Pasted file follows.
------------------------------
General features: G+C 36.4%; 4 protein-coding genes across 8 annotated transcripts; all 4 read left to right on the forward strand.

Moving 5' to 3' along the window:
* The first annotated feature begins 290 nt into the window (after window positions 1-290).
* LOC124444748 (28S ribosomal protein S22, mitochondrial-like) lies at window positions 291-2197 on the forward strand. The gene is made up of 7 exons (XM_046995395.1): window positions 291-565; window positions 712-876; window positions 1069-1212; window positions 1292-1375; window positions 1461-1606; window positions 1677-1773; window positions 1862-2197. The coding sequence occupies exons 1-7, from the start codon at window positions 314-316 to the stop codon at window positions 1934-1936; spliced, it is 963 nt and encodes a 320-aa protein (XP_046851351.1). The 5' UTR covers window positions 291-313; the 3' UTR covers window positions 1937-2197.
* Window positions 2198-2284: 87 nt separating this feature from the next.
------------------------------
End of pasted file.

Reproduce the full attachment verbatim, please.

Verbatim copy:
General features: G+C 36.4%; 4 protein-coding genes across 8 annotated transcripts; all 4 read left to right on the forward strand.

Moving 5' to 3' along the window:
* The first annotated feature begins 290 nt into the window (after window positions 1-290).
* LOC124444748 (28S ribosomal protein S22, mitochondrial-like) lies at window positions 291-2197 on the forward strand. The gene is made up of 7 exons (XM_046995395.1): window positions 291-565; window positions 712-876; window positions 1069-1212; window positions 1292-1375; window positions 1461-1606; window positions 1677-1773; window positions 1862-2197. The coding sequence occupies exons 1-7, from the start codon at window positions 314-316 to the stop codon at window positions 1934-1936; spliced, it is 963 nt and encodes a 320-aa protein (XP_046851351.1). The 5' UTR covers window positions 291-313; the 3' UTR covers window positions 1937-2197.
* Window positions 2198-2284: 87 nt separating this feature from the next.